Undergraduate medical students' behavioural intentions towards medical errors and how to handle them: a qualitative vignette study

Isabel Kiesewetter, Karen D. Konings, Moritz Kager, Jan Kiesewetter*

*Corresponding author for this work

Research output: Contribution to journalArticleAcademicpeer-review


Objectives In undergraduate medical education, the topics of errors in medicine and patient safety are under-represented. The aim of this study was to explore undergraduate medical students' behavioural intentions when confronted with an error.

Design A qualitative case vignette survey was conducted including one of six randomly distributed case scenarios in which a hypothetical but realistic medical error occurred. The six scenarios differed regarding (1) who caused the error, (2) the presence of witnesses and (3) the consequences of the error for the patient. Participants were asked: 'What would you do?". Answers were collected as written free texts and analysed according to qualitative content analysis.

Setting Students from German medical schools participated anonymously through an online questionnaire tool.

Participants Altogether, n=159 students answered a case scenario. Participants were on average 24.6 years old (30=7.9) and 69% were female. They were undergraduate medical students in their first or second year (n=27), third, fourth or fifth year (n=107) or final year (n=21).

Results During the inductive coding process, 19 categories emerged from the original data and were clustered into four themes: (1) considering communication; (2) considering reporting; (3) considering consequences; arid (4) emotional responsiveness. When the student hint/herself caused the error in the scenario, participants did mention communication with colleagues and taking preventive action less frequently than if someone else had caused the error. When a witness was present, participants more frequently mentioned disclosure of the error and taking actions than in the absence of a witness. When the outcome was significant to the patient, participants more often showed an emotional response than if there were no consequences.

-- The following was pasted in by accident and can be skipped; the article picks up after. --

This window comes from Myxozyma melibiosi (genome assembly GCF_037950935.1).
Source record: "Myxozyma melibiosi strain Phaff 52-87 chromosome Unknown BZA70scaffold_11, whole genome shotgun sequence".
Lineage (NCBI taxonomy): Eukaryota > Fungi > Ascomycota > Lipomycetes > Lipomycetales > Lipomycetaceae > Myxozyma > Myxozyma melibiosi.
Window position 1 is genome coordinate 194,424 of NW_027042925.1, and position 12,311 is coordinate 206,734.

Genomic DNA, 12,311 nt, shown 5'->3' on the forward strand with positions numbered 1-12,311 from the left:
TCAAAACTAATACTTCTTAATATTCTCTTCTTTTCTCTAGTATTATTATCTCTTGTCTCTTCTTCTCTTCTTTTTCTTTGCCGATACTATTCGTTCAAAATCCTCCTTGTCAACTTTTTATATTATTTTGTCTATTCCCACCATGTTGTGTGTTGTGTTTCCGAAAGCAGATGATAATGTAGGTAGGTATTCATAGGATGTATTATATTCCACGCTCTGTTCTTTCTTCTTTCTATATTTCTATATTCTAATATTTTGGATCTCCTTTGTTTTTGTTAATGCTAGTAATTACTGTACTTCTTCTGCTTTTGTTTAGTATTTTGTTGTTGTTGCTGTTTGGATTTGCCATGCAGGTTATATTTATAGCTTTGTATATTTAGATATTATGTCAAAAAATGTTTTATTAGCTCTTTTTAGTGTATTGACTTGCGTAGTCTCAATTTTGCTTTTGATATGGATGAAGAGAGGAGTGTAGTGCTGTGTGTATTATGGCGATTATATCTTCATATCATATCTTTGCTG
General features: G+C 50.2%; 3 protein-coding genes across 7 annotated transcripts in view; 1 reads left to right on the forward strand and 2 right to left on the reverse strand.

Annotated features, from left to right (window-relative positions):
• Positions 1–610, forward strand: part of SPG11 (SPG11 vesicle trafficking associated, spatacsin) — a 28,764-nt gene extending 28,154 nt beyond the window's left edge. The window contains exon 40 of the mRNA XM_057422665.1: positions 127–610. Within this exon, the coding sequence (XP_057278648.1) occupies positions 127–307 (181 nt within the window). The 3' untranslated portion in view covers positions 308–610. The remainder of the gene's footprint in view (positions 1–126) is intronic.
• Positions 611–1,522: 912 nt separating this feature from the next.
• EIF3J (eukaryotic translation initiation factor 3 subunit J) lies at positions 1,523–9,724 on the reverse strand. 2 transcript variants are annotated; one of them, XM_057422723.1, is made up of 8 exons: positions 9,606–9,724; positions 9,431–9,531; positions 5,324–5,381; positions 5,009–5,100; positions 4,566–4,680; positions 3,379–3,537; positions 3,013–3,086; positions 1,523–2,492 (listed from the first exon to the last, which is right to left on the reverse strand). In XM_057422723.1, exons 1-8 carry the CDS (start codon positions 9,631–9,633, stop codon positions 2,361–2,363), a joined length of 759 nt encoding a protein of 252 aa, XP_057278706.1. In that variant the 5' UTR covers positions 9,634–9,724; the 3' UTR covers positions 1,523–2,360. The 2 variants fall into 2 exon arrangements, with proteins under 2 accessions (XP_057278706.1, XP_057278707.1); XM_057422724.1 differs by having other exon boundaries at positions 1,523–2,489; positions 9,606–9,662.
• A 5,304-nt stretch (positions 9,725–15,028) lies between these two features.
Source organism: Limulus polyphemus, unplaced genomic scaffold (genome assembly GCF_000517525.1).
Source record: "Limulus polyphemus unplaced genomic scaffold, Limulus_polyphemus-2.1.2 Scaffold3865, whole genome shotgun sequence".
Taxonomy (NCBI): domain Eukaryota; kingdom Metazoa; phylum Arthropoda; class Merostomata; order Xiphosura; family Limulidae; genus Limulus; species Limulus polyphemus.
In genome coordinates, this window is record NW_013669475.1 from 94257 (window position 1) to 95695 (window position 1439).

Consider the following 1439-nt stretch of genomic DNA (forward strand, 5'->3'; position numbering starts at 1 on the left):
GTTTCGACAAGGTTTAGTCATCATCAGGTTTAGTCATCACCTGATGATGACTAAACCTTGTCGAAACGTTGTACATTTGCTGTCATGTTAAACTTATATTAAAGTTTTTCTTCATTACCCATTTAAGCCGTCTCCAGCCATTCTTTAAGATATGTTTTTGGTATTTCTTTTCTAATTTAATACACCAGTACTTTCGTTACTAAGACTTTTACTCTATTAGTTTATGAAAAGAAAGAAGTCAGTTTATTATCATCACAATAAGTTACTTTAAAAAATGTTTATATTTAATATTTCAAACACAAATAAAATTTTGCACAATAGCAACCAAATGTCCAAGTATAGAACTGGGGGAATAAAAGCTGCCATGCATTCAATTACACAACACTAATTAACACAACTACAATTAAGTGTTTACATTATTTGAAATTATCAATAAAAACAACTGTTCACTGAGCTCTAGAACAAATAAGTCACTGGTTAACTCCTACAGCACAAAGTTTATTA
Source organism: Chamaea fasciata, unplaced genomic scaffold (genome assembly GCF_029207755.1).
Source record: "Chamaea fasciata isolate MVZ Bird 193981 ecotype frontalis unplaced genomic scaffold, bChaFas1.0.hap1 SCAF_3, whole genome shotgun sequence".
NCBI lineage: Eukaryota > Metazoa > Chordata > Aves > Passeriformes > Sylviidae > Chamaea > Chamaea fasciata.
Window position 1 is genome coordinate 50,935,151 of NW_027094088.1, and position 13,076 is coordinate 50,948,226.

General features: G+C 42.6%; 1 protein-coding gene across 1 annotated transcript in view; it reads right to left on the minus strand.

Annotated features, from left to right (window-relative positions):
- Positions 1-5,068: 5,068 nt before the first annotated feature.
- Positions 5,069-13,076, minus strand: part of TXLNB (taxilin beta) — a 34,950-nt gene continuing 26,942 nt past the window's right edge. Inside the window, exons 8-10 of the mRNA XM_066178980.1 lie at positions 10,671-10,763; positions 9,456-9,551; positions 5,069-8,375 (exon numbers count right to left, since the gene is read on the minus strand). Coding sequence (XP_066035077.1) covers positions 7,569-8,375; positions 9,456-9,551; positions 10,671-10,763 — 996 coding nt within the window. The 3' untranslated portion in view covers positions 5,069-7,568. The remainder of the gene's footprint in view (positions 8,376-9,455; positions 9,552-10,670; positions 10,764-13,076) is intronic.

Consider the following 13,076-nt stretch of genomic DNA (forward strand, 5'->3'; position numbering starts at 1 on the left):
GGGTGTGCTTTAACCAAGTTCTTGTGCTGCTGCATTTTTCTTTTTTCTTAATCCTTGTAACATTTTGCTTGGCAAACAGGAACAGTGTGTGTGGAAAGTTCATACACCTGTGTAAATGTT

Conclusions The study highlights the importance of coping strategies for healthcare professionals to adequately deal with errors. Educators need to introduce knowledge arid skills on how to deal with errors arid emotional preparedness for errors into undergraduate medical education.

Original languageEnglish
Article number019500
Number of pages11
JournalBMJ Open
Issue number3
Publication statusPublished - Mar 2018




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